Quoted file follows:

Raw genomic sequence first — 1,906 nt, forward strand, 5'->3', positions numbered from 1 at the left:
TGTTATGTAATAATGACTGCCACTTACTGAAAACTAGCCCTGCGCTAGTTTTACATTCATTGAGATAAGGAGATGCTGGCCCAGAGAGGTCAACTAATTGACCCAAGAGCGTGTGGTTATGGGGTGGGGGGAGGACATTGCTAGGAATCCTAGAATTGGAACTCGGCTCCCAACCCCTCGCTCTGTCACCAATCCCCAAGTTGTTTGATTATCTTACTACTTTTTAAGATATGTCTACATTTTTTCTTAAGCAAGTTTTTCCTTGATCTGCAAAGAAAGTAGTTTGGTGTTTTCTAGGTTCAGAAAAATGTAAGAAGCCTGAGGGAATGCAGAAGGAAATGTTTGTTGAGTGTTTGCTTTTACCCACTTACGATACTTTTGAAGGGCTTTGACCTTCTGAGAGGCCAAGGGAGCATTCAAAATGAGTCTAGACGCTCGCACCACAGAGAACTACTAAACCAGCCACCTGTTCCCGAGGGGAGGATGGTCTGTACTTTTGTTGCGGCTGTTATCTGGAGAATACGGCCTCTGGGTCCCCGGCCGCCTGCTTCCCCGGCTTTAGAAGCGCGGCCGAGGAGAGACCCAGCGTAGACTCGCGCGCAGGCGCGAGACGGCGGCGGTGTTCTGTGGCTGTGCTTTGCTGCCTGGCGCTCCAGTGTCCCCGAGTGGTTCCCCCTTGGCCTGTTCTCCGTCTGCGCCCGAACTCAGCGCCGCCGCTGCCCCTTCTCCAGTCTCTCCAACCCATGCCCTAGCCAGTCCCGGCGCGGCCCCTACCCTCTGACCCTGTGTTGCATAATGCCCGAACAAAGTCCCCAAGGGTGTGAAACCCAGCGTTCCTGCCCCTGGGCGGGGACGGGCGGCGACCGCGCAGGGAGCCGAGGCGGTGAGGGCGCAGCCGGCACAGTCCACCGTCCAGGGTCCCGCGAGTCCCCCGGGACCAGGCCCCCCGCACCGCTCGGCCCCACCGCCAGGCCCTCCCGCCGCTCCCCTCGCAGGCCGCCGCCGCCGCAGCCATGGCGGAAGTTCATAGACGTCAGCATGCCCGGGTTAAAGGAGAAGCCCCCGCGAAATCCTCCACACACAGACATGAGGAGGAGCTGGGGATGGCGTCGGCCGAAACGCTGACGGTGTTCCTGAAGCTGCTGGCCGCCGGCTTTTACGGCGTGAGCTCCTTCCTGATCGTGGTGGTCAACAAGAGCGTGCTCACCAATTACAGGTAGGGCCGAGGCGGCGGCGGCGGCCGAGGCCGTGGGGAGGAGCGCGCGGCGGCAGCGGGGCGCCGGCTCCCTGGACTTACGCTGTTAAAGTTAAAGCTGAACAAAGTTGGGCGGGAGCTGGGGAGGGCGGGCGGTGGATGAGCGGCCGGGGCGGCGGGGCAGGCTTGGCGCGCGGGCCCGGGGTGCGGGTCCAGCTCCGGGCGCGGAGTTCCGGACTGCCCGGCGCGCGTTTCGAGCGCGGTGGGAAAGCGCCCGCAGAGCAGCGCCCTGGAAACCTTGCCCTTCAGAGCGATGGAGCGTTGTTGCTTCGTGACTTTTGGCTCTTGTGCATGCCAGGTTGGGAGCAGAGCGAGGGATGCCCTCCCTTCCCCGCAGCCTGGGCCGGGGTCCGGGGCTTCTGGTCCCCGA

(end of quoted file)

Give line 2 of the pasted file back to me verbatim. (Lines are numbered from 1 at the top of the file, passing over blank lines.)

TGTTATGTAATAATGACTGCCACTTACTGAAAACTAGCCCTGCGCTAGTTTTACATTCATTGAGATAAGGAGATGCTGGCCCAGAGAGGTCAACTAATTGACCCAAGAGCGTGTGGTTATGGGGTGGGGGGAGGACATTGCTAGGAATCCTAGAATTGGAACTCGGCTCCCAACCCCTCGCTCTGTCACCAATCCCCAAGTTGTTTGATTATCTTACTACTTTTTAAGATATGTCTACATTTTTTCTTAAGCAAGTTTTTCCTTGATCTGCAAAGAAAGTAGTTTGGTGTTTTCTAGGTTCAGAAAAATGTAAGAAGCCTGAGGGAATGCAGAAGGAAATGTTTGTTGAGTGTTTGCTTTTACCCACTTACGATACTTTTGAAGGGCTTTGACCTTCTGAGAGGCCAAGGGAGCATTCAAAATGAGTCTAGACGCTCGCACCACAGAGAACTACTAAACCAGCCACCTGTTCCCGAGGGGAGGATGGTCTGTACTTTTGTTGCGGCTGTTATCTGGAGAATACGGCCTCTGGGTCCCCGGCCGCCTGCTTCCCCGGCTTTAGAAGCGCGGCCGAGGAGAGACCCAGCGTAGACTCGCGCGCAGGCGCGAGACGGCGGCGGTGTTCTGTGGCTGTGCTTTGCTGCCTGGCGCTCCAGTGTCCCCGAGTGGTTCCCCCTTGGCCTGTTCTCCGTCTGCGCCCGAACTCAGCGCCGCCGCTGCCCCTTCTCCAGTCTCTCCAACCCATGCCCTAGCCAGTCCCGGCGCGGCCCCTACCCTCTGACCCTGTGTTGCATAATGCCCGAACAAAGTCCCCAAGGGTGTGAAACCCAGCGTTCCTGCCCCTGGGCGGGGACGGGCGGCGACCGCGCAGGGAGCCGAGGCGGTGAGGGCGCAGCCGGCACAGTCCACCGTCCAGGGTCCCGCGAGTCCCCCGGGACCAGGCCCCCCGCACCGCTCGGCCCCACCGCCAGGCCCTCCCGCCGCTCCCCTCGCAGGCCGCCGCCGCCGCAGCCATGGCGGAAGTTCATAGACGTCAGCATGCCCGGGTTAAAGGAGAAGCCCCCGCGAAATCCTCCACACACAGACATGAGGAGGAGCTGGGGATGGCGTCGGCCGAAACGCTGACGGTGTTCCTGAAGCTGCTGGCCGCCGGCTTTTACGGCGTGAGCTCCTTCCTGATCGTGGTGGTCAACAAGAGCGTGCTCACCAATTACAGGTAGGGCCGAGGCGGCGGCGGCGGCCGAGGCCGTGGGGAGGAGCGCGCGGCGGCAGCGGGGCGCCGGCTCCCTGGACTTACGCTGTTAAAGTTAAAGCTGAACAAAGTTGGGCGGGAGCTGGGGAGGGCGGGCGGTGGATGAGCGGCCGGGGCGGCGGGGCAGGCTTGGCGCGCGGGCCCGGGGTGCGGGTCCAGCTCCGGGCGCGGAGTTCCGGACTGCCCGGCGCGCGTTTCGAGCGCGGTGGGAAAGCGCCCGCAGAGCAGCGCCCTGGAAACCTTGCCCTTCAGAGCGATGGAGCGTTGTTGCTTCGTGACTTTTGGCTCTTGTGCATGCCAGGTTGGGAGCAGAGCGAGGGATGCCCTCCCTTCCCCGCAGCCTGGGCCGGGGTCCGGGGCTTCTGGTCCCCGA